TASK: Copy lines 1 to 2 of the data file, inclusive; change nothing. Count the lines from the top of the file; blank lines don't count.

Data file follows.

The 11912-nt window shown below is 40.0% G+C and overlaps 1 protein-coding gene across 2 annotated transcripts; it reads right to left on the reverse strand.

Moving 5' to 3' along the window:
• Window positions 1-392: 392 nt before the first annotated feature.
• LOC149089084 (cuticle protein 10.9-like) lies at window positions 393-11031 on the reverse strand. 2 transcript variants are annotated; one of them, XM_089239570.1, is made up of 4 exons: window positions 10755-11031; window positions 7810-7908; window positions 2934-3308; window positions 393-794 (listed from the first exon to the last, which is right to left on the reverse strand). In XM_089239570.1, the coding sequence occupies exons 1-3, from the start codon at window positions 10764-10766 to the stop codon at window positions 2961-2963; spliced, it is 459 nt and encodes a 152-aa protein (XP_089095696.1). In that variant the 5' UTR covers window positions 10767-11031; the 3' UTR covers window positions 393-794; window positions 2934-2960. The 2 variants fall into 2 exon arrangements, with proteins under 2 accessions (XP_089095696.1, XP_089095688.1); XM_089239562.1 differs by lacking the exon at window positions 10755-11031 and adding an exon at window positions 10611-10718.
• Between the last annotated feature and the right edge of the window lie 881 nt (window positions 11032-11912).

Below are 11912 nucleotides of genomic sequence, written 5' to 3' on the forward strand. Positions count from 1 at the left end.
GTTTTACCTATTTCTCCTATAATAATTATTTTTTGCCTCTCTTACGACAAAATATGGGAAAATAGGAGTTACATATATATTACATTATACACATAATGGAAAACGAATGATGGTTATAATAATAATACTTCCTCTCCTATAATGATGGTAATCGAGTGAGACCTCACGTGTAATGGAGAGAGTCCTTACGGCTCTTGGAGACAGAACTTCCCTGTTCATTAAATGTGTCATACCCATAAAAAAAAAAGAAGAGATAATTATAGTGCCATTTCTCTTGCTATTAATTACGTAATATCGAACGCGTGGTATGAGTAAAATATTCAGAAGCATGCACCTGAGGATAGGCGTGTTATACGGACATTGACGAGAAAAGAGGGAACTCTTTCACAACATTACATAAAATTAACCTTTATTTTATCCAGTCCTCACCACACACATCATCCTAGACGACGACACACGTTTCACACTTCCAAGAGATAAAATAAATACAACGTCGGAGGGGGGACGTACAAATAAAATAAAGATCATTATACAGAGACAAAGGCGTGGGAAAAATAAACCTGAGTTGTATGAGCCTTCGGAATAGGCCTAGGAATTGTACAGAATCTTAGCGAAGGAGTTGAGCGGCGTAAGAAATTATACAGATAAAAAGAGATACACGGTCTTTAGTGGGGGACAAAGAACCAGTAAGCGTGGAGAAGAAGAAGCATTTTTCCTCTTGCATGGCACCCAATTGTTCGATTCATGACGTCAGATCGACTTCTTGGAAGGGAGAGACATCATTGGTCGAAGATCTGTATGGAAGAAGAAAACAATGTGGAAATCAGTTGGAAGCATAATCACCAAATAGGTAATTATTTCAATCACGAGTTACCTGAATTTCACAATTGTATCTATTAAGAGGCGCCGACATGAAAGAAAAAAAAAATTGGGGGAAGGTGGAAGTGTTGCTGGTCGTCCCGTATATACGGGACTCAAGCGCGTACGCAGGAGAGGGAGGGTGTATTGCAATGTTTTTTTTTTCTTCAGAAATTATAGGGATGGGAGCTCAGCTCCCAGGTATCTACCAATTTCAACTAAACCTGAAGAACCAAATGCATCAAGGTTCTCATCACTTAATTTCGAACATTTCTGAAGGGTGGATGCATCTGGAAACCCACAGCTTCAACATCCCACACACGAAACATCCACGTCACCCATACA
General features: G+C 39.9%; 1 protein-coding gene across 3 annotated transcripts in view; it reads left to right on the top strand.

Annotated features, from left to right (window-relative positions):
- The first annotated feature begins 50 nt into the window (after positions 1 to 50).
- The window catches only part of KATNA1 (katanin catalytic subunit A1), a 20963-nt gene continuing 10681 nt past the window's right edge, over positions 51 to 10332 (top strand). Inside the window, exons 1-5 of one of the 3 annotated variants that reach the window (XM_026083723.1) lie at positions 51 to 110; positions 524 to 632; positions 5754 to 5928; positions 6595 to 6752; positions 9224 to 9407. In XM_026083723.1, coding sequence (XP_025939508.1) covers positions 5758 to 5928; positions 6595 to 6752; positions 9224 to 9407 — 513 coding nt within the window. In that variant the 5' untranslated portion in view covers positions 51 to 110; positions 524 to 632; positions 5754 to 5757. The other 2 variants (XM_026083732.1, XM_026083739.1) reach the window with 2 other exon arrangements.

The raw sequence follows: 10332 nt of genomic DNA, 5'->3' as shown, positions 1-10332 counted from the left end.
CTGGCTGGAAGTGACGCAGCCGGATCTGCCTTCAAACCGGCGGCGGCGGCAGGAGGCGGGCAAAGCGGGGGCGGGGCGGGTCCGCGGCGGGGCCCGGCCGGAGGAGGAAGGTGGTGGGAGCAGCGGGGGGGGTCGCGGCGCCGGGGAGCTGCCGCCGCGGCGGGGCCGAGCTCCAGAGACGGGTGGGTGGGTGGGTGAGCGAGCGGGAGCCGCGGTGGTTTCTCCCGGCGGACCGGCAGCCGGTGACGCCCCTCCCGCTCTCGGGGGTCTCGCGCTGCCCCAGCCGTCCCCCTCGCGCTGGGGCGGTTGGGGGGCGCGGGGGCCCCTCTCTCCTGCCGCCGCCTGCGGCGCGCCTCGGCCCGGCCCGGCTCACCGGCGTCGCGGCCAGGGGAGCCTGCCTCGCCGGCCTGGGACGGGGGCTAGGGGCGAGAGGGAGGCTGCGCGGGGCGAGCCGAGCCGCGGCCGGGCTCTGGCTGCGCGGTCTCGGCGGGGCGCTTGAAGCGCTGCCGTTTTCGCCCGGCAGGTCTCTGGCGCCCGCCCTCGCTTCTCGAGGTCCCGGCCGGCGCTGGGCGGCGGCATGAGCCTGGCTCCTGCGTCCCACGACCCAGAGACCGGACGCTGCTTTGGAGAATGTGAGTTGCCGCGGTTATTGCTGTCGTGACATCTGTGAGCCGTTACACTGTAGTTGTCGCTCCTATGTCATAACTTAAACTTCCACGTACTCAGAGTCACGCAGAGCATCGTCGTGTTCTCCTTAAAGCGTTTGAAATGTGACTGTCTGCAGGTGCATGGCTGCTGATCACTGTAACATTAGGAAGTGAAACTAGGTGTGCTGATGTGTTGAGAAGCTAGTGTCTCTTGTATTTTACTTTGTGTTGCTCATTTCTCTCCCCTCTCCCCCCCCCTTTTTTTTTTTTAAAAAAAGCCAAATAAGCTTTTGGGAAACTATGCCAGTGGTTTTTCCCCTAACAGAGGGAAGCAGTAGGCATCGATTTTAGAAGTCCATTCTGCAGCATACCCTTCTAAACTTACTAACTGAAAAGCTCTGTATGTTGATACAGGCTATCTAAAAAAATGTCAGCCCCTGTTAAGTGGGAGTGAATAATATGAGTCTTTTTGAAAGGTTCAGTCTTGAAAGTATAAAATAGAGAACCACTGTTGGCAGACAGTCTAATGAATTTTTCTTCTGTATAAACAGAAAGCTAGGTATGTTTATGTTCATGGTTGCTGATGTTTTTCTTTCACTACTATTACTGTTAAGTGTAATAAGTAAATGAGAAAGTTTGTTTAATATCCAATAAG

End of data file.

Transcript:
The 11912-nt window shown below is 40.0% G+C and overlaps 1 protein-coding gene across 2 annotated transcripts; it reads right to left on the reverse strand.

Moving 5' to 3' along the window: